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Exp Neurol. 2016 Feb;276:13-21. doi: 10.1016/j.expneurol.2015.11.009. Epub 2015 Nov 23.

Interneurons in the human olfactory system in Alzheimer's disease.

Author information

1
Laboratorio de Neuroplasticidad y Neurodegeneración, Facultad de Medicina de Ciudad Real, Centro Regional de Investigaciones Biomédicas, Universidad de Castilla-La Mancha, 13005 Ciudad Real, Spain.
2
Laboratorio de Neuroplasticidad y Neurodegeneración, Facultad de Medicina de Ciudad Real, Centro Regional de Investigaciones Biomédicas, Universidad de Castilla-La Mancha, 13005 Ciudad Real, Spain. Electronic address: Alino.Martinez@uclm.es.

Abstract

The principal olfactory structures display Alzheimer's disease (AD) related pathology at early stages of the disease. Consequently, olfactory deficits are among the earliest symptoms. Reliable olfactory tests for accurate clinical diagnosis are rarely made. In addition, neuropathological analysis postmortem of olfactory structures is often not made. Therefore, the relationship between the clinical features and the underlying pathology is poorly defined. Traditionally, research into Alzheimer's disease has focused on the degeneration of cortical temporal projection neurons and cholinergic neurons. Recent evidence has demonstrated the neurodegeneration of interneuron populations in AD. This review provides an updated overview of the pathological involvement of interneuron populations in the human olfactory system in Alzheimer's disease.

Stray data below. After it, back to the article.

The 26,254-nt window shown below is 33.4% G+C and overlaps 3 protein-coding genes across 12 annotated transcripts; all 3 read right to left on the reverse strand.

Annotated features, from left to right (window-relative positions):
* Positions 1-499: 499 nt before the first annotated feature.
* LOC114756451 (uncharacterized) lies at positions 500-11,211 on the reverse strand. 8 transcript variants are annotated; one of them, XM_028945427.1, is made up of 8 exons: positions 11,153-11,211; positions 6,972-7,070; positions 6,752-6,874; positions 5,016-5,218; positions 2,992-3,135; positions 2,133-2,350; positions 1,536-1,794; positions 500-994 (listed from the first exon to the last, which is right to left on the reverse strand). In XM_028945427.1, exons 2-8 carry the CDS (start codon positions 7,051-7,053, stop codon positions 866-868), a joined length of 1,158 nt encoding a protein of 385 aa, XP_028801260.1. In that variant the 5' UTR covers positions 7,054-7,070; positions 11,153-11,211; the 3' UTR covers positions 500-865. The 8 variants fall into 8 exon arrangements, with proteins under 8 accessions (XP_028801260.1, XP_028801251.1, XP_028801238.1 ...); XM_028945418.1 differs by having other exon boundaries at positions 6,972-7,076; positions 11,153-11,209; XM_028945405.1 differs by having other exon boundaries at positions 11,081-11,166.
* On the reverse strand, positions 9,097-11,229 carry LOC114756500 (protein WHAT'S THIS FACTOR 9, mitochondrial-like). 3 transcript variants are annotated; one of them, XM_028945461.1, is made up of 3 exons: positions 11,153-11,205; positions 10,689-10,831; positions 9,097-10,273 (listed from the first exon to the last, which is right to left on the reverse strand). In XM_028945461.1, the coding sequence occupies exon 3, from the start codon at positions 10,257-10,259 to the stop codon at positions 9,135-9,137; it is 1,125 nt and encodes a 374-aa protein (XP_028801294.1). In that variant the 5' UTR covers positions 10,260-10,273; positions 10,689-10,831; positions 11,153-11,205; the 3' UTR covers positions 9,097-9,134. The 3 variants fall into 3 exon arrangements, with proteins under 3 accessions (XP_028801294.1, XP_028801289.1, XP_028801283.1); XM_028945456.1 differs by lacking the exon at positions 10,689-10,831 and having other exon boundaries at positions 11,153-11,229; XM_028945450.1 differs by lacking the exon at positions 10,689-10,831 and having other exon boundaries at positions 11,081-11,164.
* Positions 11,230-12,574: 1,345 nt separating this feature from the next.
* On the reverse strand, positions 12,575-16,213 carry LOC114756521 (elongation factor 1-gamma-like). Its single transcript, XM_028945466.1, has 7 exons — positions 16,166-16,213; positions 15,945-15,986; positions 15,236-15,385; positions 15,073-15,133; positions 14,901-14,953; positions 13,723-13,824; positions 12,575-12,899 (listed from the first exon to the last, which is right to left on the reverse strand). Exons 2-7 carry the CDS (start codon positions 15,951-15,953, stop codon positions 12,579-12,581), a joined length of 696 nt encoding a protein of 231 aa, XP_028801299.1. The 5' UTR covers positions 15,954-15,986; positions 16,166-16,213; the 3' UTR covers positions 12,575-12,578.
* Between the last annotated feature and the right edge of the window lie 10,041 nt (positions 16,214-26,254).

KEYWORDS:

Amyloid-β; Archicortex; Calcium binding protein; Somatostatin; Tau

PMID:
26616239
DOI:
10.1016/j.expneurol.2015.11.009
[Indexed for MEDLINE]

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